Shocks on the other hand, are so quick ‘n easy that everyone should do their own if they have a wrench and some space to do it.

    • Not true, if you scribe the spindle and the upper strut mount bolts under hood, ( a quick mist of cheap paint will do it.. and you install hem lining up the strut to the marking on the spindle and upper mount..
      an extra minute or two will save you from that 89.oo+ 4 wheel alignment.

      As far as needing a air tool and or buddy, maybe if your 90 lb . most people will have no issue turning the nuts down.. and if you break the center nut loose before you remove the struts (don’t remove it just break it loose), there is no need for a helper or air tools, tho air tools are nice.. and with electric impact tool being on sale at tool places for 40-50 bucks, it’s not overly $$$ for those that don’t have nor want an air compressor..
      many might find it’s better to buy a “quick strut” as these have the strut/spring and upper mount/bearing. now after 80k the springs most times are not totally dead but they are muh weaker than when new and have sagged, and the upper mount/bearing nit should be replaced when you do the strut, as these are the cause of that rattle that drives you crazy over bumps. And after pricing the mount/bearing and the strut, the quick strut is many times about the same cost, or just a little more, and not needing to play with a spring compressor and the time to swap the parts to the new one, it makes sense for most. Now if you have a performance car using the quickstrut might not be ideal as it might not have or come with the stiffer spings that most cars with a performance package came with.. and may have to swap the oem springs. to a new strut..

      • Oh, and I forgot, if you live in the land called rustbeltville, a can of PB blaster, and a spray of that on the lower strut nuts/bolt and tie rod (if needed to be removed, most times it doesn’t). a few days or a day before you plan on doing the job, will save you from bolts that don’t want to turn.. and then the day of, after you have it up on jack stands, YOU ARE USING JACK STANDS RIGHT,?? (do not trust the jack with your life,, if no stands cinder block can be used If you fill the holes with concrete first, don’t use these if it still has the holes, jack stands are cheap, and if you’re doing your own auto repairs a good idea t buy a set.. just skip the ones made of thin stamped steel.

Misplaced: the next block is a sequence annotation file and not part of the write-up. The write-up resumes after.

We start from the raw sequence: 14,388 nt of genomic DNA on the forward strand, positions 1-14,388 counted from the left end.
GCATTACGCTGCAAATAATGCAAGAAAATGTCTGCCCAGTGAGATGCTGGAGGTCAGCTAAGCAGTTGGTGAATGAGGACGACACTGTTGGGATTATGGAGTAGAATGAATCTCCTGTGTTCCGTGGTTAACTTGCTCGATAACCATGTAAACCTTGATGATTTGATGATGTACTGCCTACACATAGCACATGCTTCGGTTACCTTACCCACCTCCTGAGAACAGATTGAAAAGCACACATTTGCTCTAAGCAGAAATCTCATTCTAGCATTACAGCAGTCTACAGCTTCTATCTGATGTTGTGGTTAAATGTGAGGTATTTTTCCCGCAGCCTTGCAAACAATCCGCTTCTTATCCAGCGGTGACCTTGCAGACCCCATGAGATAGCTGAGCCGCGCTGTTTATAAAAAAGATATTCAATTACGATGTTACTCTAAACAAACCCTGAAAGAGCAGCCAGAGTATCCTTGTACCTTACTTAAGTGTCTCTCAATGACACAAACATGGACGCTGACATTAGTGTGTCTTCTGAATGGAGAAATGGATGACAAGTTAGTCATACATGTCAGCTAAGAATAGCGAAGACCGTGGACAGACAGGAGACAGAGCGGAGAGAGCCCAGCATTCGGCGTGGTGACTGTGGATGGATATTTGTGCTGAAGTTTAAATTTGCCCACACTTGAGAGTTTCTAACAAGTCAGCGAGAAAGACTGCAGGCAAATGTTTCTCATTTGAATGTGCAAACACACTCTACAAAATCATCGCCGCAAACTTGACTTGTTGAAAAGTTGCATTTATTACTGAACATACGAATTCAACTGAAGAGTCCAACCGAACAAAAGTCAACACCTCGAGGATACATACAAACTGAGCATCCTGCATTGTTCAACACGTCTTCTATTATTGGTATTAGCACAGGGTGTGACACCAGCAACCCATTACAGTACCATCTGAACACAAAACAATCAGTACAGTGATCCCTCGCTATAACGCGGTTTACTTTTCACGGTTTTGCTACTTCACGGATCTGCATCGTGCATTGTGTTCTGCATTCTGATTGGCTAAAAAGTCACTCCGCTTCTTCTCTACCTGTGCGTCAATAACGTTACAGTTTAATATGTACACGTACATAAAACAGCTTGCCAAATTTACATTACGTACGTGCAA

spray them again, and then remove the wheels, hint, loosen the lug nuts before you put it up in the air (jack stands).. and it blows to have to drop the car down to loosen them and then jack it back up.. you only want to break the lugs loose not any farther until you have it up in the air..
        check with your owners manual or google it, for the lug nut torque spec, todays vehicles with slip on rotors and alum wheels this is very important so you don’t loose a wheel while driving.. also , look up the pattern that you tighten the lugs, 4/5/6/8 lugs are all different.. it’ll be in your owners manual, it’s that book in the glove box no one reads..
        if you plan it right you can also do an oil change while you have it up on stands (if doing front shock/struts).. or rears on some cars..
        it’s also a good idea to inspect the c/v boots and front end, and maybe grease it, if they have zerk fittings, don’t trust the quick lube places to have greased them..to many new cars have ungreasable parts, so many don’t even look..
        shocks and struts are an easy job, that can be done in a day even if you’ve never done them before, as long as you line everything up before hand, and already looked up torque spec’s on the nuts/bolts you’ll be undoing.. shocks are not always easier, as many automakers seem to love to make it a r.p.i.t.a to change them.. Crown vic /grand mar. rears anyone..

  2. A lot of cars these days have full Macpherson quick struts… so you don’t even need a spring compressor. Just unbolt the whole unit and replace with a whole new unit.

    You just need a socket wrench and maybe a breaker bar if the car is older.

    Yes, it may be a little more expensive, but a lot of times it isn’t much and the hours you’ll save not having to take the strut assembly apart just to replace the shocks is worth the cost to some people.

    I like to use another jack stand to hold the lower control arm. As for support, if you unbolt the top of the strut first, it makes it much easier to hold the assembly with one hand while pulling out the last bolt from the wheel knuckle with the other. The threads at the top of the assembly usually do a good job of keeping it from falling straight down as long as you’re applying some upward pressure.

  3. All this advice is nice, but if you do not know what you are doing or do not have the CORRECT tools it will bite you!

  4. It isn’t that easy.
    My 2001 Ford Taurus was not easy at all.
    To get the Strut off required removing ball joint.
    Lots of hammering to get it the ball joint loose.
    Then, still the strut could not be removed until
    lower control arm bolt was removed on one side.
    Thank God for U-Tube, Google, and Advanced Auto (free tools)